At the time of Fantasia 2000’s release, the idea to skip commercial multiplexes altogether in favor of screening a film exclusively on 72 IMAX screens across the United States seemed absurd. Up to then, IMAX auditoriums were mostly found in museums or zoos, and mainly showed nature documentaries or science films. I have many fond memories of these times, but back then, the thought of watching a feature-length major motion picture on IMAX sounded like a completely bold and foreign concept.
Naturally, my family had to check it out. My parents bought tickets weeks in advance. At the screening, it turned out dozens of people had driven in from other states. It was a big, big deal.
When the movie started, the reason was clear: The world had never seen anything like Fantasia 2000 on IMAX. It was an overwhelming sensory experience. We were enveloped in the sheer size and scope of Disney’s remarkable animation, encircled by the symphonic music blaring loudly and clearly from all directions, and amazed by Disney’s ability to master this format for something other than nature documentaries. It remains one of the single greatest IMAX experiences I have ever had.
And here’s the crazy part: Compared to the original film, Fantasia 2000 is a massive disappointment. The animation is less impressive, the musical choices less insightful, and the entire experience dumbed down from Walt’s original vision for an interpretive visual concert. The original Fantasia is, without question, the greatest of all American animated films, an absolute triumph of aesthetics that challenges the way viewers understand visual and aural form in filmmaking.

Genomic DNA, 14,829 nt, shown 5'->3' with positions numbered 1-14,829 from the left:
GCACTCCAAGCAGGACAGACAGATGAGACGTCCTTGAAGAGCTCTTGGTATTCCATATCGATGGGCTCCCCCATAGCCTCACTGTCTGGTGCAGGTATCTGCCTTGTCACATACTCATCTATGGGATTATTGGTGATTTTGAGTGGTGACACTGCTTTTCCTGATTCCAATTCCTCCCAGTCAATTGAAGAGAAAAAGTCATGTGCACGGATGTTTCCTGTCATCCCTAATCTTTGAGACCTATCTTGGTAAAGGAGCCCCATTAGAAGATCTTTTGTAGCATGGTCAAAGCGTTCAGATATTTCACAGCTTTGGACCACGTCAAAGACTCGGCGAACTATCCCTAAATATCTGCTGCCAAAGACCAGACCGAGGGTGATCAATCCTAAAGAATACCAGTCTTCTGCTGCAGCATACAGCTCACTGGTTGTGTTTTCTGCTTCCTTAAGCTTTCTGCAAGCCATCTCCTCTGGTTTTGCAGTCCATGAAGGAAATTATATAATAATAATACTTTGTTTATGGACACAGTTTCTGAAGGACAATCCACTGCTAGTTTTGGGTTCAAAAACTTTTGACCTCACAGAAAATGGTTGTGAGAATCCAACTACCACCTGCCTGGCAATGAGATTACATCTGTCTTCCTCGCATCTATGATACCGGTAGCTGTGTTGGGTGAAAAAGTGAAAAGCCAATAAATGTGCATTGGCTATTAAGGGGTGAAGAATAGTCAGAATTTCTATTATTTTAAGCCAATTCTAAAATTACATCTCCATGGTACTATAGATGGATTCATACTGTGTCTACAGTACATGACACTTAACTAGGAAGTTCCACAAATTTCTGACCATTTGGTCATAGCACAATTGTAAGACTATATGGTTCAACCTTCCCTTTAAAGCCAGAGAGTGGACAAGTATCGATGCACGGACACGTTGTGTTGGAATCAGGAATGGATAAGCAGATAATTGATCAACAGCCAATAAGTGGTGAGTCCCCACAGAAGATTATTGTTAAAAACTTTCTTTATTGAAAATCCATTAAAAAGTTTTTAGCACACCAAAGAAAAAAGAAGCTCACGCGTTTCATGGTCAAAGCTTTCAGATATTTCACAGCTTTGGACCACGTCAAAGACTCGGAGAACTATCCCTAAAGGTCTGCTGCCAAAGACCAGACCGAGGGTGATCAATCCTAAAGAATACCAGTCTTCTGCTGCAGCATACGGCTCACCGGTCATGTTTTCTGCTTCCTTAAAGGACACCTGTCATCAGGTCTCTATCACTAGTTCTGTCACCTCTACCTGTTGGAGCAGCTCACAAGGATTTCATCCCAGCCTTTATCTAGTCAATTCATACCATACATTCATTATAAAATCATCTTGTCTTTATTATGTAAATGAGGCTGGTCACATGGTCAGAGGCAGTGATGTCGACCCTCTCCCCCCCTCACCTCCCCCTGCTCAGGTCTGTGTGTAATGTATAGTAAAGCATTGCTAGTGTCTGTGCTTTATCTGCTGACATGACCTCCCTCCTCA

With that in mind, Fantasia on IMAX would be a simply mind-boggling experience. Forget the visuals for a moment. Just consider how stirring and powerful Leopold Stokowski’s classical soundtrack would sound coming out of an IMAX surround system. It would be the closest listeners could ever come to hearing the music performed live.
And the animation, of course, would hold up beautifully. It is the most lush and detailed work Disney’s team ever attempted, and moments like the erupting volcanoes in “Rite of Spring” or the mournful procession in “Ave Maria” would take on bold new dimensions expanded to IMAX size.
Disney recently restored the film for its Blu-Ray release, with cleaned-up visuals and a remastered 7.1 audio track, meaning the film has literally never been more fit for IMAX presentation. Knowing how wonderful the sequel worked in the format, I can think of no film better fit for IMAX than Fantasia. It is an overpowering audio/visual experience on its own, but on IMAX it could ascend to a whole new level.
What films would you like to see released on IMAX? Sound off in the comments below!
Follow author Jonathan Lack on Twitter @JonathanLack.Previous